The PI3K inhibitor idelalisib is approved for CLL with demonstrated efficacy and a safety profile, but carries a “black box warning” in its instruction for use because it has been associated with toxicities with unclear causality, such as hepatotoxicity and colitis. Its use requires careful management. Other PI3K inhibitors are being investigated and developed.9,10

BTK inhibitors with or without anti-CD20 monoclonal antibodies

The major players in the BTK inhibitor group are ibrutinib and acalabrutinib, used with or without a CD20 inhibitor such as rituximab or obinutuzumab. One study on ibrutinib with rituximab showed impressive trial results over chemoimmunotherapy: The 3-year progression-free survival was 90.7% vs. 62.5%.11 In fact, ibrutinib works well even in those with  a high risk mutations in,11q23 or 17p13, or p53, trisomy 12 and/or un-mutated IGVH genes.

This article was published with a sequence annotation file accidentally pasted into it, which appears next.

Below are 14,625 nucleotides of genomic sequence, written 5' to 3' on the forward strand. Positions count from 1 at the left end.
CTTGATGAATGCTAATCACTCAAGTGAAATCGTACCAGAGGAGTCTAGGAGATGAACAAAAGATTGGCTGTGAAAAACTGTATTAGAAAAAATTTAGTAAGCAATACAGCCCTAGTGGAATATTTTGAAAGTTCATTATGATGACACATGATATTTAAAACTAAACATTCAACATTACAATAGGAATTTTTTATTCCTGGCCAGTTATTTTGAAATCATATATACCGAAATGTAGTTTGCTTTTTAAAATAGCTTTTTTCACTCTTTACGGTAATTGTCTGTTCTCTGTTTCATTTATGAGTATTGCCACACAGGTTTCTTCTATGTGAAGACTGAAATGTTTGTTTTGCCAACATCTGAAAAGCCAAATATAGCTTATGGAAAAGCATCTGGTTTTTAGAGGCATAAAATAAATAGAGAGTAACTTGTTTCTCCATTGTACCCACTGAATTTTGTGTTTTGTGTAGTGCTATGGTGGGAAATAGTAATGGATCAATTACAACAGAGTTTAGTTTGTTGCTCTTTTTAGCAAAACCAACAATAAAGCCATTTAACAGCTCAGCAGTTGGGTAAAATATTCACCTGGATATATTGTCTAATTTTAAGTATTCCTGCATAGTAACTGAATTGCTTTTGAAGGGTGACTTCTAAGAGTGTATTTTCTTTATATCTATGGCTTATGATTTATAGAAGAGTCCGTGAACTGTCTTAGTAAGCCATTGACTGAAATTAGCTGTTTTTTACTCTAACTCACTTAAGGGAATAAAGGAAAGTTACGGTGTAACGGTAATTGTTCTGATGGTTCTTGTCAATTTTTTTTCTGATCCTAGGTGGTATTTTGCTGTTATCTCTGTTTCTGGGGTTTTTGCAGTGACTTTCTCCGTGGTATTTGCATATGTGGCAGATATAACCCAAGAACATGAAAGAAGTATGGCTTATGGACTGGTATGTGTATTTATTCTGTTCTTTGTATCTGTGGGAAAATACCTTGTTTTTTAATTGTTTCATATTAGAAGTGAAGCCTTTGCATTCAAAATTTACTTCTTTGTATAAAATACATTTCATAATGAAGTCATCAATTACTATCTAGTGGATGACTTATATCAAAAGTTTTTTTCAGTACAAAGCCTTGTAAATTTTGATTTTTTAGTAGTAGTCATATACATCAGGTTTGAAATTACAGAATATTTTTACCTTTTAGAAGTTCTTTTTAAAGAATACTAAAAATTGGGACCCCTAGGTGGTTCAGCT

My doctor said that I need to start therapy for CLL. I was diagnosed in [date],, received infusions of [chemoimmunotherapy], and went into remission for 2 years. My CLL began to crawl back, nearing treatment requirements. But… my CLL is in full force and I need immunotherapy… I need to start Ibrutinib/Imbruvica and am looking for personal experiences you all are willing to share. How well have you tolerated it? If it was a problem, did it take months for your body to adjust? Frankly, I would appreciate any experiences you’ve had with it – good and bad.

Ibrutinib can be used continuously as a long-term treatment. A five-year follow up of the RESONATE-2 phase III study comparing ibrutinib with chlorambucil found that patients given ibrutinib had profoundly superior “sustained” progression-free survival (PFS) benefits (70% vs. 12%).12

One characteristic of BTK-inhibitor treatment is that WBC increases dramatically in early treatment, because ibrutinib flushes CLL cells out of the tissues and back into the bloodstream, rapidly shrinking lymph nodes and spleen.13

Bcl-2 Inhibitor: Venetoclax